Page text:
. . . Heroines discover a nightmare world beneath the pastoral. . . . [This] underground is a world of chaos, where the forces of the supernatural and of the illicit hold full sway. The ruined castles and abbeys are graphic symbols of the disintegration of a stable civilization; their underground reaches are the hiding places for all those forces which cannot stand the light of day.It is, sort of. It’s David Durant’s description of the twilight world of Ann Radcliffe’s Gothic romance novels. One, in particular, he says, “Sicilian Romance establishes the gothic geography.” In this novel, “Julia finds that the world consists of an interconnected series of underground sites, each one peopled with viler felons than the last.” These “felons” include the “bandits, rapists, and murderers” who “fill the. . . caverns,” as well as Julia’s own “villainous father.”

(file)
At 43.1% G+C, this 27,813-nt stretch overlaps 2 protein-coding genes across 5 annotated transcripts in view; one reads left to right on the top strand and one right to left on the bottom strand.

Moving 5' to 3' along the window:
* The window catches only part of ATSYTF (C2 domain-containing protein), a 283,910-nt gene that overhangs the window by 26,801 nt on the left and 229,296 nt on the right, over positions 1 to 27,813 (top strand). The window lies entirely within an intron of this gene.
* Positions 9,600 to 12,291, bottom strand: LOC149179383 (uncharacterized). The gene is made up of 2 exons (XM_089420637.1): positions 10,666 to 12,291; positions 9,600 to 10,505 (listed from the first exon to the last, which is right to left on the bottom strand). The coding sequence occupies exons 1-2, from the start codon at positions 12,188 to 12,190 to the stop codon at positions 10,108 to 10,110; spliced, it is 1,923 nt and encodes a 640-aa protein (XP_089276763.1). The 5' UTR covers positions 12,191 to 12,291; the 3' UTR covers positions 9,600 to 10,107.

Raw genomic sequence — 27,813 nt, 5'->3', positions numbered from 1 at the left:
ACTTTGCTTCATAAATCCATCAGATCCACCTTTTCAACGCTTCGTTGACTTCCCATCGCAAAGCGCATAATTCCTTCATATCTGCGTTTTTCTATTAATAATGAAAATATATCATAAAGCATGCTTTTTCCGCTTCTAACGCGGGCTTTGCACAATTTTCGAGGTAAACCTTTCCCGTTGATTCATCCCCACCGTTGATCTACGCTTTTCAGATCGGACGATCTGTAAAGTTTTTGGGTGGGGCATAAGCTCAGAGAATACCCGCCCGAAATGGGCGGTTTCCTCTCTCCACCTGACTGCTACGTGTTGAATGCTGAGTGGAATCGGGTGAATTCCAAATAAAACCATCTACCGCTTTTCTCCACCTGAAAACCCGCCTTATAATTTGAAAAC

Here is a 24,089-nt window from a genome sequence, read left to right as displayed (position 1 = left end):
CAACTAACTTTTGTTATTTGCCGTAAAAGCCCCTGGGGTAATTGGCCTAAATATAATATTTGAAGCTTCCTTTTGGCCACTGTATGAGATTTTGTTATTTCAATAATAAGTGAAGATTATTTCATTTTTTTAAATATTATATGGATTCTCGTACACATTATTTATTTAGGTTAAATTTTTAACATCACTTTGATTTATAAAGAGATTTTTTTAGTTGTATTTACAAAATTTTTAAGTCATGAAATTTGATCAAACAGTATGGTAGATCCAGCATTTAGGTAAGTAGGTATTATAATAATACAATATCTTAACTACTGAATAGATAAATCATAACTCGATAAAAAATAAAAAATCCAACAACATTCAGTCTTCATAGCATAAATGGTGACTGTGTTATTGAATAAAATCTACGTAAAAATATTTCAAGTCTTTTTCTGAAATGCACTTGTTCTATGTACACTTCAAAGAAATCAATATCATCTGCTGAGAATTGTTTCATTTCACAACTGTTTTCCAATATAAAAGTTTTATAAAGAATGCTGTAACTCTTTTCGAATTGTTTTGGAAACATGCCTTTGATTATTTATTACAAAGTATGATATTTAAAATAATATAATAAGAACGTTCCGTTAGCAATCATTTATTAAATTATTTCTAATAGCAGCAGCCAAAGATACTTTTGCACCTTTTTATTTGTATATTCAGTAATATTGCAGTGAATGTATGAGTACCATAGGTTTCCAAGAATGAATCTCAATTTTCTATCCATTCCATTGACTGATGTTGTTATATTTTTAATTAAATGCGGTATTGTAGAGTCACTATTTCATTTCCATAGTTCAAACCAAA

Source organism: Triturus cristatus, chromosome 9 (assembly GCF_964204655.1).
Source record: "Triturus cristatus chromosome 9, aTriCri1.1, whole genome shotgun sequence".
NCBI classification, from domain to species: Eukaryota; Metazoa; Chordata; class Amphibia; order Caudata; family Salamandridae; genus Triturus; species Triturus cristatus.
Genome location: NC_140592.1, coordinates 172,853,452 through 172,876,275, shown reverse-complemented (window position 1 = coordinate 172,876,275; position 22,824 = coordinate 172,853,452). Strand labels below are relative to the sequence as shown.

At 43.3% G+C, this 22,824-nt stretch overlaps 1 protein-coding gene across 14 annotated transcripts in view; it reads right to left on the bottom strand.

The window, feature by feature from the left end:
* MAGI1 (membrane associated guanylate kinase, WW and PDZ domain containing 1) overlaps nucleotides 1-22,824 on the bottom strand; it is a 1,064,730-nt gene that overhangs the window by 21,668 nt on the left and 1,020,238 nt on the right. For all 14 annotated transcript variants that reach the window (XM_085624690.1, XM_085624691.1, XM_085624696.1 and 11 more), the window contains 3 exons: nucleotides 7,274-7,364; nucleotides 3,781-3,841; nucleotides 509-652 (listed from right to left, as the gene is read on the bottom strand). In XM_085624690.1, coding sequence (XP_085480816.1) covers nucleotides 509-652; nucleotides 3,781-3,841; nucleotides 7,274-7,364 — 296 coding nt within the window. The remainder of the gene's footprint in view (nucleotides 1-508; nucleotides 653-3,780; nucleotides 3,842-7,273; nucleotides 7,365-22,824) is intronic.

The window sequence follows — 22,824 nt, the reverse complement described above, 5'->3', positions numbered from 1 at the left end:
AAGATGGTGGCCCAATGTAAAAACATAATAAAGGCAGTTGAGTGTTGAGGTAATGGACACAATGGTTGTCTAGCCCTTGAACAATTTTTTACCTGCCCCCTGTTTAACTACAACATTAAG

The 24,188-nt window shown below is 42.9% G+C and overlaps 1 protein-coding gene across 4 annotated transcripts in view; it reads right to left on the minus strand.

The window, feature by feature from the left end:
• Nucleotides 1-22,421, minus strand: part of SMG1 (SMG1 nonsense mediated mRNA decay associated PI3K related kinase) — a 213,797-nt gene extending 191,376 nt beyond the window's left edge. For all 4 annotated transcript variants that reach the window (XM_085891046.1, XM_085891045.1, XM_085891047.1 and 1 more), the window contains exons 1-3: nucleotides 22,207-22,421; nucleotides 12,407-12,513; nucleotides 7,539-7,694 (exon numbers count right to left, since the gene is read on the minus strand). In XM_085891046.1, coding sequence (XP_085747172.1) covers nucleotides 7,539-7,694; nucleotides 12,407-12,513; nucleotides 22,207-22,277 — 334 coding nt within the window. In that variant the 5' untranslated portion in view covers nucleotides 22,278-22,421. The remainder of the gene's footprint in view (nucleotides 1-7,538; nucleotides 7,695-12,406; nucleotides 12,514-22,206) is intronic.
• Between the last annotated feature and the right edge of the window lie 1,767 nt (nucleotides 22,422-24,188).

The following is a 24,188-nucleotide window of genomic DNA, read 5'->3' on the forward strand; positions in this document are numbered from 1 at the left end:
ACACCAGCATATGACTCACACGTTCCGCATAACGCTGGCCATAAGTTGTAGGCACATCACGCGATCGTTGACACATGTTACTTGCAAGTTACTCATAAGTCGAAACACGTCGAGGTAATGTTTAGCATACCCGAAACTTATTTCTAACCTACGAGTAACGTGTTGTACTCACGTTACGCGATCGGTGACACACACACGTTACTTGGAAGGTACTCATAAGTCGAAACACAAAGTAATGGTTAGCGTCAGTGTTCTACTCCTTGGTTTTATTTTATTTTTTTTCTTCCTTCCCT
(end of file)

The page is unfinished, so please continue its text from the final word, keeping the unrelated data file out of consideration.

Not all of these villains are human, it seems, for some of them “can apparently pass through walls and come back from the dead to work their revenge” (Ann Radcliffe and the Conservative Gothic,” Studies in English Literature 1500-1900 22, No. 3 [Summer 1982]: 523-25).
Horror writers who ground their fiction in a detailed, complex, and believable world also ground their horrors in their readers’ acceptance--and, more often than not, it seems likely, in their appreciation as well.